The surface developer for use in the present invention means a developer substantially containing no silver halide solvent. Those developing agents usable in the surface developer include normally applicable silver halide developing agents such as polyhydroxybenzenes like hydroquinone, aminophenols, 3-pyrazolidones, ascorbic acid and derivatives thereof, reductones, phenylenediamines, and the like or mixtures of these compounds. To be more concrete, hydroquinone, aminophenol, N-methyl-aminophenol, 1-phenyl-3-pyrazolidone, 1-phenyl-4,4-dimethyl-3-pyrazolidone, 1-phenyl-4methyl-4-hydroxymethyl-3-pyrazolidone, ascorbic acid, N,N-diethyl-p-phenylenediamine, diethylamino-o-toluidine, 4-amino-3-methyl-N-ethyl-N-(β-methane-sulfoneamido-ethyl)aniline, 4-amino-3-methyl-N-ethy-N-(β-hydroxyethyl) aniline, 4-amino-3-methyl-N,N-diethyl-p-phenylenediamine, 4-amino-3-methyl-N-ethyl-N-β-methoxyethyl-p-phenylenediamine, and the like. These developing agents may also be incorporated in the emulsion so as to induce development upon the immersion of the emulsion layer in a high pH aqueous solution.

The surface developer may also contain such additives as antifoggants, development restrainers, and the like. These additives intended for use in developers may also be arbitrarily incorporated into any layers of the light-sensitive photographic material. Those generally usable antifoggants include benzotriazoles, benzimidazoles, benzothiazoles, benzoxazoles, heterocyclic thions such as 1-phenyl-5-mercaptotetrazole, aromatic or aliphatic mercapto compounds, and the like. Further, the developer may also contain such development accelerators as polyalkylene oxide derivatives, quaternary ammonium salt compounds, and the like.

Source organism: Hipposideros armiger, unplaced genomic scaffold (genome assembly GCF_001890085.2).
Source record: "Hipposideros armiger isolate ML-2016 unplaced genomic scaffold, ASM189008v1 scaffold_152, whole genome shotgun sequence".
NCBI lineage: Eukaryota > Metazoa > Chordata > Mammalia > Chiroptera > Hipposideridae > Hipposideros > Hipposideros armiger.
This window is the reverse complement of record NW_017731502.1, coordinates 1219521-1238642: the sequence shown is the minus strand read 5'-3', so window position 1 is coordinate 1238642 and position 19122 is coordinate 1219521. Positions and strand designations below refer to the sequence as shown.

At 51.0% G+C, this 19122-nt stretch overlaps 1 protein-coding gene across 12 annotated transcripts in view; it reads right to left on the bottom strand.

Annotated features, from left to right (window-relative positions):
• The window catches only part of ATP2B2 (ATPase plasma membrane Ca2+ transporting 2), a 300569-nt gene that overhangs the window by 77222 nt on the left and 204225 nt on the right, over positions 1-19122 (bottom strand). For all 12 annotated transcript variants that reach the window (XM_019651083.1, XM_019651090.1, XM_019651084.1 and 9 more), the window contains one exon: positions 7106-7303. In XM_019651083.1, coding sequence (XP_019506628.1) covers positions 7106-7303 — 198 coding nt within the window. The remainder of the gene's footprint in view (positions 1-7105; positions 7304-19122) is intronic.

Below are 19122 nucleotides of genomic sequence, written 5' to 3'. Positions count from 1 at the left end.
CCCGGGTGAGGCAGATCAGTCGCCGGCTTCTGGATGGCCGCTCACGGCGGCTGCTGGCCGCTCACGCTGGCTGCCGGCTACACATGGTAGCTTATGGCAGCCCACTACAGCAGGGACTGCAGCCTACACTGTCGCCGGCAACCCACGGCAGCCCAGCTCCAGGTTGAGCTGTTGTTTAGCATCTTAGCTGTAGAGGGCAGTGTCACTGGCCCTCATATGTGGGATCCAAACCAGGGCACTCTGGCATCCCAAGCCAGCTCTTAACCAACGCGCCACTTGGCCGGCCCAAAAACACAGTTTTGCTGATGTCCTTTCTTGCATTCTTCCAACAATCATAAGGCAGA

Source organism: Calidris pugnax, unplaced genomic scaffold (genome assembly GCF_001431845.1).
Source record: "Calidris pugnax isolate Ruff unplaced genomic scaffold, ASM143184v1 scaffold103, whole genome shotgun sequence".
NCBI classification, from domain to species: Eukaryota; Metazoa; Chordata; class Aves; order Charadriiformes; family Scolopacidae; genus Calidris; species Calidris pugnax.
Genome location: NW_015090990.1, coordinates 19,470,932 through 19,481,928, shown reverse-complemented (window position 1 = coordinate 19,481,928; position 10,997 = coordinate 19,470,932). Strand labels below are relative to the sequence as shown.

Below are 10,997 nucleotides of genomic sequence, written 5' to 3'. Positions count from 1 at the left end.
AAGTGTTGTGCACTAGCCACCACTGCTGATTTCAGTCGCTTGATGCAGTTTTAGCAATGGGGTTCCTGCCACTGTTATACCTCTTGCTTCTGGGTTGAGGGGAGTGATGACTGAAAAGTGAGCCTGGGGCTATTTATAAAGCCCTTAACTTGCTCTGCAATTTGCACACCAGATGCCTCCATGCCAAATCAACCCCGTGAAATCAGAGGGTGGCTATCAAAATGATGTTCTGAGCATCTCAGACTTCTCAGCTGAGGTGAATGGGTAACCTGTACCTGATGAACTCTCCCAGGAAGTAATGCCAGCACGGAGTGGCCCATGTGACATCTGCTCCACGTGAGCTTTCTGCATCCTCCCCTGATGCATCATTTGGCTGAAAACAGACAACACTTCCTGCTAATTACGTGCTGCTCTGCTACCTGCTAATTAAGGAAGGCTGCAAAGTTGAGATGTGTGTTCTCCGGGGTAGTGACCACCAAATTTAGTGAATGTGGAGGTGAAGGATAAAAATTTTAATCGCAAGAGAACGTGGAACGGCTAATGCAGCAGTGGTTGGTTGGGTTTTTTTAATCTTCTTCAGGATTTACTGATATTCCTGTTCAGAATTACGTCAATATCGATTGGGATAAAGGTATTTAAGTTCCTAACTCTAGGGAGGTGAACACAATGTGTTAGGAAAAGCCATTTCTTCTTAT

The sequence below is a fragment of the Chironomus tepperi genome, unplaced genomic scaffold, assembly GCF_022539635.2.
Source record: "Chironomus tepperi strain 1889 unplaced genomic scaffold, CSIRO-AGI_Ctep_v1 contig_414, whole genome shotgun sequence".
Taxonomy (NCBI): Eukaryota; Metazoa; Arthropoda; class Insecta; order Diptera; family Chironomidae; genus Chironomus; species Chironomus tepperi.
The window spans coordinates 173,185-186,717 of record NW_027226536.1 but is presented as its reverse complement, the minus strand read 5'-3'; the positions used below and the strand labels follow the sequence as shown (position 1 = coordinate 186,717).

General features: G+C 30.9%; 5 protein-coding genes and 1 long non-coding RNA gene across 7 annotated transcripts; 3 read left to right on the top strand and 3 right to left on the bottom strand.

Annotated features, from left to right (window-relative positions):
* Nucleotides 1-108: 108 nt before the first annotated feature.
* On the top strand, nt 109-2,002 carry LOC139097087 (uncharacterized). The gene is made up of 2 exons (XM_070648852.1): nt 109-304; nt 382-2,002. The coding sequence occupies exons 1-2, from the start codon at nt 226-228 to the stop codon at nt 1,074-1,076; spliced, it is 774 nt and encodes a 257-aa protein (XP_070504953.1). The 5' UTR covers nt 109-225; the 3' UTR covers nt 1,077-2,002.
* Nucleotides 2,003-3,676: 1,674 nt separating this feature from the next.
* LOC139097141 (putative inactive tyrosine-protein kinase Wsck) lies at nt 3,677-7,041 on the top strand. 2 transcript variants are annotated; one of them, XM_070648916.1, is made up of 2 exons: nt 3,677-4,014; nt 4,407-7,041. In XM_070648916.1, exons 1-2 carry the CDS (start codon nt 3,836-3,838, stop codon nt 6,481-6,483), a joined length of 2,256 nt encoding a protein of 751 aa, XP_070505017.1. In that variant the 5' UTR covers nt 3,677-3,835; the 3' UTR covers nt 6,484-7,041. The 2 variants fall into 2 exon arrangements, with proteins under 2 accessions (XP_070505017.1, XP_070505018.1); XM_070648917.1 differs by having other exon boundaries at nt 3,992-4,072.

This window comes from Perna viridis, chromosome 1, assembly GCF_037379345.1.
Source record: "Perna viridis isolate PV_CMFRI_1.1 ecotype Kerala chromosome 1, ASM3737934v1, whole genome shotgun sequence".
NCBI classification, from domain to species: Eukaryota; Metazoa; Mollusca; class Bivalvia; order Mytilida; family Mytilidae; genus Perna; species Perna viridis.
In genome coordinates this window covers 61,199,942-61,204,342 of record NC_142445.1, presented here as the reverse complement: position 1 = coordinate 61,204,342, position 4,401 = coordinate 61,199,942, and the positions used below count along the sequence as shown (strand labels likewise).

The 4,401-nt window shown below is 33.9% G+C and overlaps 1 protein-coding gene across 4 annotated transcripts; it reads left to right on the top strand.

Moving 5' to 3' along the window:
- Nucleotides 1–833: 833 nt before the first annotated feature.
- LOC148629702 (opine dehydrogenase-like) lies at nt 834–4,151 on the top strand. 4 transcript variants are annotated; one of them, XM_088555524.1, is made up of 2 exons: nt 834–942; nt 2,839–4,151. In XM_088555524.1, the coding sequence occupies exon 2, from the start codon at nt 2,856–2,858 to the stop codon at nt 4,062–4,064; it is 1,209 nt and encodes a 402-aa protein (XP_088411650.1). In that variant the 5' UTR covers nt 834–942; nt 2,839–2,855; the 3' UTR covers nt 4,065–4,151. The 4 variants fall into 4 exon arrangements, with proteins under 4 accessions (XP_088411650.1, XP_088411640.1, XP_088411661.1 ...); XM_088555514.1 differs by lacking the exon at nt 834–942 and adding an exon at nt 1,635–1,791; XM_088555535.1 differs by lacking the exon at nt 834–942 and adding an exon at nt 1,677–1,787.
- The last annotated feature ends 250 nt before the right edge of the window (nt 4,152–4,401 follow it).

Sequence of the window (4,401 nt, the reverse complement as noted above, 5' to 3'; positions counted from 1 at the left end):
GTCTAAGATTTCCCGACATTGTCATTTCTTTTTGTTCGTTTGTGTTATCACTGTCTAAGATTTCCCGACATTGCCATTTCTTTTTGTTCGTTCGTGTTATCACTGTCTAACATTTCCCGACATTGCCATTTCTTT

The method for the formation of a direct positive color image of the present invention is applicable also to such color image transfer processes, color diffusion transfer processes, absorption transfer processes as described in U.S. Pat. Nos. 3,087,817, 3,185,567 and 2,983,606 of Rodgers, U.S. Pat. No. 3,253,915 of Weyerts et al, U.S. Pat. No. 3,227,550 of Whitmore et al, U.S. Pat. No. 3,227,551 of Barr et al, U.S. Pat. No. 3,227,552 of Whitmore, and U.S. Pat. Nos. 3,415,644, 3,415,645 and 3,415,646 of Land, in addition to those light-sensitive color photographic materials for general use.

The internal latent image type silver halide emulsion of the present invention is an emulsion that forms a latent image mainly inside the silver halide particle thereof and has most of the sensitivity specks inside the particle thereof, and whose silver halide includes such arbitrary silver halides as silver bromide, silver chloride, silver chlorobromide, silver iodobromide, silver chloroiodide, and the like.

The internal latent image type silver halide crystal is desirable to have the surface thereof not chemically sensitized or, even if sensitized, the degree of sensitization is very slight.

In the present invention, the meaning of "the surface of the silver halide crystal is unfogged" is such that the density obtained by processing without exposing to light a test piece prepared by coating on a transparent support the emulsion for use in the present invention so tht the coated silver amount is 35 mg Ag/dm2 in a surface developer (A) having the following composition for 10 minutes at 20 C. does not exceed 0.6, and preferably does not exceed 0.4.

______________________________________Surface developer (A)______________________________________    Metol             2.5   g    l-Ascorbic acid   10    g    NaBO2 --4H2 O                      35    g    KBr               1     g    Water to make     1     liter______________________________________

The silver halide emulsion in the present invention provides a sufficiently high density when a test piece prepared in the manner described above is exposed to light and then processed in an internal developer (B) having the following composition:

______________________________________Internal developer (B)______________________________________  Metol                2      g  Sodium sulfite (anhydrous)                       90     g  Hydroquinone         8      g  Sodium carbonate     52.5   g  (monohydrated)  KBr                  5      g  KI                   0.5    g  Water to make        1      liter______________________________________